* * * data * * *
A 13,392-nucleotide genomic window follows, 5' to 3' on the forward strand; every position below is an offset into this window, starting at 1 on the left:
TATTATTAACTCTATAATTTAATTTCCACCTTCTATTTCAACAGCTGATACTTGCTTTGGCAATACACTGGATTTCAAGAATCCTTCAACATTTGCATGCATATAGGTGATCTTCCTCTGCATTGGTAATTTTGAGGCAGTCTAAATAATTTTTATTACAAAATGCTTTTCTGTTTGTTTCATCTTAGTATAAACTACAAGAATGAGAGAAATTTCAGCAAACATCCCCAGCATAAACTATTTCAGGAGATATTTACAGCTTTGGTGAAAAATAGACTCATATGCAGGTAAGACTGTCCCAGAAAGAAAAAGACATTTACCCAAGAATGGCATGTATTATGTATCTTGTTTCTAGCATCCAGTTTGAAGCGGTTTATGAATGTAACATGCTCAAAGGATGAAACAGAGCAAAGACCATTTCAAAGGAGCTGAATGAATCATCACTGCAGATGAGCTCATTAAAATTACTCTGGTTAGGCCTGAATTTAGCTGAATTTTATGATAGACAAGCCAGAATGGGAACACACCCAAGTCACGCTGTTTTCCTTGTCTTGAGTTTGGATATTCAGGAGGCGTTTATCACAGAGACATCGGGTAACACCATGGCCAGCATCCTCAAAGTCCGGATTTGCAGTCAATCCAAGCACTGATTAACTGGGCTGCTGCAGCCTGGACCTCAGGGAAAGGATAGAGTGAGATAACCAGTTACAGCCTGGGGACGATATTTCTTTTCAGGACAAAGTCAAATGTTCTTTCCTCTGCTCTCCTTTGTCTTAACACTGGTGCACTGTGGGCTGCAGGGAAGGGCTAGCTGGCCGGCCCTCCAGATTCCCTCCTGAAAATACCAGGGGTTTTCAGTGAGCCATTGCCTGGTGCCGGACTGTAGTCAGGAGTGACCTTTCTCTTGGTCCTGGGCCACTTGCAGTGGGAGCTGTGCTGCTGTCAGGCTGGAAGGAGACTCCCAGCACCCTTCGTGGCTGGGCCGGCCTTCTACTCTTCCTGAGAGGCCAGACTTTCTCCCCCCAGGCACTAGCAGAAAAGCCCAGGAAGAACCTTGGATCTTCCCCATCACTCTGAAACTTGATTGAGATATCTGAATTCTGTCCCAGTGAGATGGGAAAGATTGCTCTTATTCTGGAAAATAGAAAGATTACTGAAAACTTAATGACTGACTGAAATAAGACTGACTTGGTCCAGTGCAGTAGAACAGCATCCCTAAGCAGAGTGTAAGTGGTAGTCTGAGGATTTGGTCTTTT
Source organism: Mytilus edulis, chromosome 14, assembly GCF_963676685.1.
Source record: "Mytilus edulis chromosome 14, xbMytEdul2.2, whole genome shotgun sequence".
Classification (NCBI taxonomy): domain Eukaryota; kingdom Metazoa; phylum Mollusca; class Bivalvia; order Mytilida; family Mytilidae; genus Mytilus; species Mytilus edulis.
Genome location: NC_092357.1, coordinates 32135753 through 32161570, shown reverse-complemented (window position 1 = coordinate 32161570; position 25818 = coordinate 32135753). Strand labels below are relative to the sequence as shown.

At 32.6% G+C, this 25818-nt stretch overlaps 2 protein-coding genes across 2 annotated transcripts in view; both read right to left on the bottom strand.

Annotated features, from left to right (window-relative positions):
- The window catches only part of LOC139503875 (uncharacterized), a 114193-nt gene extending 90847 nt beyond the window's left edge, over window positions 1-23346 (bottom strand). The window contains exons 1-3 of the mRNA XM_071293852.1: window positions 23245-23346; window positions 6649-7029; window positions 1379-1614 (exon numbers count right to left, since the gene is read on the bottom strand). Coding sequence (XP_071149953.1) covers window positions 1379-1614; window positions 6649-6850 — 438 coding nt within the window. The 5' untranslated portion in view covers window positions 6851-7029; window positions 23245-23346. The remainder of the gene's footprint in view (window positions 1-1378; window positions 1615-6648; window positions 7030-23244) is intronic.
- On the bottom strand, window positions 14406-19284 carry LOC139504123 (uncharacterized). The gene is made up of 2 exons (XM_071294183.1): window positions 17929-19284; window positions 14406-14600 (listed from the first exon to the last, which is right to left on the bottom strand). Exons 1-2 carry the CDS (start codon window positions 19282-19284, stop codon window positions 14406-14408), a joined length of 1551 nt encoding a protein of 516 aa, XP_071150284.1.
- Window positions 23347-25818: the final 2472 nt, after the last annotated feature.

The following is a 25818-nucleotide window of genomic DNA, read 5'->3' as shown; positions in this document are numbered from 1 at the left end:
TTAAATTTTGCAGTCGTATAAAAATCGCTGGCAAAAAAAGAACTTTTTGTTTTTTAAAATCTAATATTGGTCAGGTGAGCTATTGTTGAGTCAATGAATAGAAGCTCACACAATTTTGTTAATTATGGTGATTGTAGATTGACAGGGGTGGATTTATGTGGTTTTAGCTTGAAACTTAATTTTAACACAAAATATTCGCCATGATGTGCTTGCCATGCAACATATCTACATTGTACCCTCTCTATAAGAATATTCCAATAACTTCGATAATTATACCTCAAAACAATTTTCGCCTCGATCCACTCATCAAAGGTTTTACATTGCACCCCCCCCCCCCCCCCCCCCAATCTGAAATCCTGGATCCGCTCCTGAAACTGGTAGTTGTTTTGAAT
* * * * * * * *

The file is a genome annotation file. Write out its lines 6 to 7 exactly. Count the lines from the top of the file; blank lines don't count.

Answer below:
Genome location: NC_092357.1, coordinates 32135753 through 32161570, shown reverse-complemented (window position 1 = coordinate 32161570; position 25818 = coordinate 32135753). Strand labels below are relative to the sequence as shown.

At 32.6% G+C, this 25818-nt stretch overlaps 2 protein-coding genes across 2 annotated transcripts in view; both read right to left on the bottom strand.